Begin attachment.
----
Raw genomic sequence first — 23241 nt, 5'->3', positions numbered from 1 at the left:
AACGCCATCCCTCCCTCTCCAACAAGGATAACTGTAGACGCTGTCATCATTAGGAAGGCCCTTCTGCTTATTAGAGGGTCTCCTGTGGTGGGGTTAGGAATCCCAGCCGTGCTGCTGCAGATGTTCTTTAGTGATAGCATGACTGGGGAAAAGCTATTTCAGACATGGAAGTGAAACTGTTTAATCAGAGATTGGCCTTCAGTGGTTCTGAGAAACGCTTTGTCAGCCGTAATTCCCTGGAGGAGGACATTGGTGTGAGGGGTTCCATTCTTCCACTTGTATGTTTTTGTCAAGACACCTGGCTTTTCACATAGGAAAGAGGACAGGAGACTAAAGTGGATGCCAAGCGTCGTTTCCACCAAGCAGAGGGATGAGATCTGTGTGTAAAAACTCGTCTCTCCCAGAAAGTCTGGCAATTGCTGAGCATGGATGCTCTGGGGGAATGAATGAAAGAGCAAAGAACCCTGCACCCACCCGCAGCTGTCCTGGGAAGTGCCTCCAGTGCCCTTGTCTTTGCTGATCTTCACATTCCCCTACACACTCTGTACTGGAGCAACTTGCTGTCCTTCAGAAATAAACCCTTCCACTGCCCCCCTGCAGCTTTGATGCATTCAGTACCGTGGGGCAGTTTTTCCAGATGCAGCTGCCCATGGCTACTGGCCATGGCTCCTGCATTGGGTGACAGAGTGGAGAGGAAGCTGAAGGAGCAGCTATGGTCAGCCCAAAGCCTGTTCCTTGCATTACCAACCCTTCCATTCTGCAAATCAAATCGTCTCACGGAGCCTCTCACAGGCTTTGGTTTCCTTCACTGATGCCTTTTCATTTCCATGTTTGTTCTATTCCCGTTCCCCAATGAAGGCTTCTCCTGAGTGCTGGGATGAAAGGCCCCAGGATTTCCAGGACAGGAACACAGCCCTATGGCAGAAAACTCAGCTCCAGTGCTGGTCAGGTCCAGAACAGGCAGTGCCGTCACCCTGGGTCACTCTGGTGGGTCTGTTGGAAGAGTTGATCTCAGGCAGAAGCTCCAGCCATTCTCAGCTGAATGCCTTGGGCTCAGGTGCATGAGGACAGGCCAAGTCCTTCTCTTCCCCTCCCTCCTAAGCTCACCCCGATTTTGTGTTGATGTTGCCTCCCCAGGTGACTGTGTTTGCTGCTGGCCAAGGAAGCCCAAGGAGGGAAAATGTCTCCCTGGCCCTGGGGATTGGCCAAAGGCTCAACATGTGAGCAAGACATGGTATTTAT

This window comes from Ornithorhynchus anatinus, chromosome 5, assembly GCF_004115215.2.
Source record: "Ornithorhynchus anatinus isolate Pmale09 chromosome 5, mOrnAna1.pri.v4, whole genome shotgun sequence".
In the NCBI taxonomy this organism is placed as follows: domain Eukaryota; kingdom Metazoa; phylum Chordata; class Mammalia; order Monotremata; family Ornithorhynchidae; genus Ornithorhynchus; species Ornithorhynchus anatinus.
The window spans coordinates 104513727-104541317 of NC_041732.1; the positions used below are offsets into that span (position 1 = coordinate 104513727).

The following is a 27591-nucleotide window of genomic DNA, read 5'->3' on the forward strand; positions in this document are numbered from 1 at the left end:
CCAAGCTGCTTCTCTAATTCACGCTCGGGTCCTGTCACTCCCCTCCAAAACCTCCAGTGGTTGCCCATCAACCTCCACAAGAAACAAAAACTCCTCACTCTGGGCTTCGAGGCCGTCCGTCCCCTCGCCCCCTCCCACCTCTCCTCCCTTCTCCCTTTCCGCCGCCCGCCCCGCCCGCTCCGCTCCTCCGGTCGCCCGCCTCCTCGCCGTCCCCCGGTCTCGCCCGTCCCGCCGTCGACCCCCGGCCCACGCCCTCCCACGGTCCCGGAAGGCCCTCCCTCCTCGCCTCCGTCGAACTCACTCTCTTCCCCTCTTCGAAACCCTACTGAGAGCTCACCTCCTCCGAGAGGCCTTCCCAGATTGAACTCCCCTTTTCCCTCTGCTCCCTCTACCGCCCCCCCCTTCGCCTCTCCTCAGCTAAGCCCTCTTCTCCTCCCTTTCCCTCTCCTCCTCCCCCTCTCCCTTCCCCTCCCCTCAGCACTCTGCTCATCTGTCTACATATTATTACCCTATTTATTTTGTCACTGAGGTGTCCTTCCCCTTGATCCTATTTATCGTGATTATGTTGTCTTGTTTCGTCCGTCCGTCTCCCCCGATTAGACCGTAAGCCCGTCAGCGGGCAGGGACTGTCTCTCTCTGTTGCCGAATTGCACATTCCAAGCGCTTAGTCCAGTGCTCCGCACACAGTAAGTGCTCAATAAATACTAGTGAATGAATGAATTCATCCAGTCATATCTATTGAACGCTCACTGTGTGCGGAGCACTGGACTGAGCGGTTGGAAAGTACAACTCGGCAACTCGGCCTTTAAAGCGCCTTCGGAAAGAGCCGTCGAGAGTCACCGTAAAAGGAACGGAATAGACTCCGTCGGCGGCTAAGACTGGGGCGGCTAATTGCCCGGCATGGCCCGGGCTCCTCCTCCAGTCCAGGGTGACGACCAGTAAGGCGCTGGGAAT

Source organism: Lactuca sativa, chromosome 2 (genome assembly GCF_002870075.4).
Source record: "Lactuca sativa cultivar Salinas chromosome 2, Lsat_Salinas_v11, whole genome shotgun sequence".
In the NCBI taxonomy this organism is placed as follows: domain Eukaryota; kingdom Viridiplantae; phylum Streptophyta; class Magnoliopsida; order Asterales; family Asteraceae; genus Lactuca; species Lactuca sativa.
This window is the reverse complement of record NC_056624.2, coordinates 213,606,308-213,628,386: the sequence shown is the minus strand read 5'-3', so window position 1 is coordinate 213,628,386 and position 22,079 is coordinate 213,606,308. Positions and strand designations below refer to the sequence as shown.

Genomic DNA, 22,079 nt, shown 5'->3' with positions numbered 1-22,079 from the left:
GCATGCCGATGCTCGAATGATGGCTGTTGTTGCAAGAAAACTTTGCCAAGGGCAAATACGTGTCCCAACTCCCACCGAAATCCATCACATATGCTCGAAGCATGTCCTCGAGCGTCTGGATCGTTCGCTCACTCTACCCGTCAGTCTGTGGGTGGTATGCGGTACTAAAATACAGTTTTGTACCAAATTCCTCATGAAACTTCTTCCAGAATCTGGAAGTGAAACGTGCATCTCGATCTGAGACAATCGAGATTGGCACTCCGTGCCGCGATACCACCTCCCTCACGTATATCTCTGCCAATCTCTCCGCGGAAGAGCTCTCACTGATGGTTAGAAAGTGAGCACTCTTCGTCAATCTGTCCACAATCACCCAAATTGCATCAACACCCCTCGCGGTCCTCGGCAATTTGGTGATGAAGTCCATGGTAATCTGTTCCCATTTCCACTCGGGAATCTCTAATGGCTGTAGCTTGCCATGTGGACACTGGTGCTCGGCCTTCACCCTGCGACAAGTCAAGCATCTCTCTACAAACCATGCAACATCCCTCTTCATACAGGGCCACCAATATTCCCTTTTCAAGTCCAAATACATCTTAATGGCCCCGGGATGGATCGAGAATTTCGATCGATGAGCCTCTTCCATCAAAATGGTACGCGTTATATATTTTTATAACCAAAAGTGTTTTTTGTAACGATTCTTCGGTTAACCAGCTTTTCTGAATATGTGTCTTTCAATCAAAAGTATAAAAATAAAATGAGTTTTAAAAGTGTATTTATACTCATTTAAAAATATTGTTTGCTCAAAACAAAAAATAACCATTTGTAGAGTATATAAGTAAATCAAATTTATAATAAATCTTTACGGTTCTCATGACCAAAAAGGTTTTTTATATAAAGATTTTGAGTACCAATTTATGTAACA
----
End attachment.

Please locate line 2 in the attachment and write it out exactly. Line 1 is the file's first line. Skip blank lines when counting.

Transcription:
AACGCCATCCCTCCCTCTCCAACAAGGATAACTGTAGACGCTGTCATCATTAGGAAGGCCCTTCTGCTTATTAGAGGGTCTCCTGTGGTGGGGTTAGGAATCCCAGCCGTGCTGCTGCAGATGTTCTTTAGTGATAGCATGACTGGGGAAAAGCTATTTCAGACATGGAAGTGAAACTGTTTAATCAGAGATTGGCCTTCAGTGGTTCTGAGAAACGCTTTGTCAGCCGTAATTCCCTGGAGGAGGACATTGGTGTGAGGGGTTCCATTCTTCCACTTGTATGTTTTTGTCAAGACACCTGGCTTTTCACATAGGAAAGAGGACAGGAGACTAAAGTGGATGCCAAGCGTCGTTTCCACCAAGCAGAGGGATGAGATCTGTGTGTAAAAACTCGTCTCTCCCAGAAAGTCTGGCAATTGCTGAGCATGGATGCTCTGGGGGAATGAATGAAAGAGCAAAGAACCCTGCACCCACCCGCAGCTGTCCTGGGAAGTGCCTCCAGTGCCCTTGTCTTTGCTGATCTTCACATTCCCCTACACACTCTGTACTGGAGCAACTTGCTGTCCTTCAGAAATAAACCCTTCCACTGCCCCCCTGCAGCTTTGATGCATTCAGTACCGTGGGGCAGTTTTTCCAGATGCAGCTGCCCATGGCTACTGGCCATGGCTCCTGCATTGGGTGACAGAGTGGAGAGGAAGCTGAAGGAGCAGCTATGGTCAGCCCAAAGCCTGTTCCTTGCATTACCAACCCTTCCATTCTGCAAATCAAATCGTCTCACGGAGCCTCTCACAGGCTTTGGTTTCCTTCACTGATGCCTTTTCATTTCCATGTTTGTTCTATTCCCGTTCCCCAATGAAGGCTTCTCCTGAGTGCTGGGATGAAAGGCCCCAGGATTTCCAGGACAGGAACACAGCCCTATGGCAGAAAACTCAGCTCCAGTGCTGGTCAGGTCCAGAACAGGCAGTGCCGTCACCCTGGGTCACTCTGGTGGGTCTGTTGGAAGAGTTGATCTCAGGCAGAAGCTCCAGCCATTCTCAGCTGAATGCCTTGGGCTCAGGTGCATGAGGACAGGCCAAGTCCTTCTCTTCCCCTCCCTCCTAAGCTCACCCCGATTTTGTGTTGATGTTGCCTCCCCAGGTGACTGTGTTTGCTGCTGGCCAAGGAAGCCCAAGGAGGGAAAATGTCTCCCTGGCCCTGGGGATTGGCCAAAGGCTCAACATGTGAGCAAGACATGGTATTTAT